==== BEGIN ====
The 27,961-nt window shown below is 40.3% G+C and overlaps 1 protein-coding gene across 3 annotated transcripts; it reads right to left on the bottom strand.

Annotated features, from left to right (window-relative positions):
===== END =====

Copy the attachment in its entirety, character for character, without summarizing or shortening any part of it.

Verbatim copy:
The 27,961-nt window shown below is 40.3% G+C and overlaps 1 protein-coding gene across 3 annotated transcripts; it reads right to left on the bottom strand.

Annotated features, from left to right (window-relative positions):